Spraying in a controlled atmosphere produces very pure, oxygen-free coatings.
Because of the high-purity characteristics, applications typically include land-based and flight turbine components and medical implants. Commonly used feedstock materials include metals, ceramics, and cermets.
Key benefits of this process
- Produces very pure, oxygen-free coatings
- Capable of applying many powdered feedstock coating materials including metals, ceramics and cermets
- Application of refractory metals are possible
- Excellent for high volume production
- Turbine blades/vanes
- Solid oxide fuel cells
- Medical implants
- Near-net shapes
While the basic process is similar to Atmospheric Plasma Spray, controlled atmosphere plasma spray refers to coatings applied in a chamber, usually at near vacuum. It applies superior coatings characterized by high densities or very controlled porosities with extremely low contamination. The near-vacuum environment leads to long spray plumes that result in coating of individual parts quickly, thereby making this an excellent process for high-volume production. With this method, we can achieve certain results not possible with any other atmospheric thermal spray process, such as thin layers, ceramic structures, and the application of refractory metals.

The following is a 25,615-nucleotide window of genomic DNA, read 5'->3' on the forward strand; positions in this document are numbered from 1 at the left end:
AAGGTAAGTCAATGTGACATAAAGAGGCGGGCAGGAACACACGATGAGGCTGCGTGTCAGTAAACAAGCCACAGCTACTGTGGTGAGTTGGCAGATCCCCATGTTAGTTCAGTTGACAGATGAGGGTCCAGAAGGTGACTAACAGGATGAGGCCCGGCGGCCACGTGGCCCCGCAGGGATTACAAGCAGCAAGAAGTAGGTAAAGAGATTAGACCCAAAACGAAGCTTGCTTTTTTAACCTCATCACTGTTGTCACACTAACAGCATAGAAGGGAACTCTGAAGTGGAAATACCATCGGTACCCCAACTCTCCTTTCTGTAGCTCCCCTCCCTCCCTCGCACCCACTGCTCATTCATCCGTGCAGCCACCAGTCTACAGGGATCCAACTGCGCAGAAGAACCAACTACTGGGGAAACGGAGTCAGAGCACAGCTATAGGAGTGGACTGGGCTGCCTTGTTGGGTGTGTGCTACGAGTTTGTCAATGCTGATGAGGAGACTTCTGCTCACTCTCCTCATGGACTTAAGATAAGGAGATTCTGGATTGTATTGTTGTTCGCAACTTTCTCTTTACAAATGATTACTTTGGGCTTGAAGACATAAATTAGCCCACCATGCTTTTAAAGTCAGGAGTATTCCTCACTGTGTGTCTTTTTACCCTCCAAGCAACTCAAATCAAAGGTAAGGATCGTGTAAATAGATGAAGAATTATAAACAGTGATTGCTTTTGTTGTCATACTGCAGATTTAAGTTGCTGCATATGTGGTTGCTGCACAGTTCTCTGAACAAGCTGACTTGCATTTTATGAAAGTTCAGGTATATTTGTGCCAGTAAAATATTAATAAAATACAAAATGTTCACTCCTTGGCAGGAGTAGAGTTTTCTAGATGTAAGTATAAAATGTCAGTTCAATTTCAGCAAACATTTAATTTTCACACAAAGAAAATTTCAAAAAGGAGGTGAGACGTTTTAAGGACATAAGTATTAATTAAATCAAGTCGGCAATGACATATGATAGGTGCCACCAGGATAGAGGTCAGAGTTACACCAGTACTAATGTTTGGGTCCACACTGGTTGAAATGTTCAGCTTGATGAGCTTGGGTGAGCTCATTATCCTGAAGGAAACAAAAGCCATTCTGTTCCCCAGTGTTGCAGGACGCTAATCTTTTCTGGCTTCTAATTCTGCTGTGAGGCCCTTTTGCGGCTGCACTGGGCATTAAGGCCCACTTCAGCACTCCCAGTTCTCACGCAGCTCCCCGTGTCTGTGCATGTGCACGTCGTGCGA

- Heat source: arc
- Feedstock: powder (metals, ceramics)
- Arc temperature: approx. 16,000 °C (28 800 °F)
- Particle velocity: 200 to 400 m/s (650 to 1 300 ft/s)
- Approximate application rate: 35 to 100 g/min (4.5 to 13 lb/h)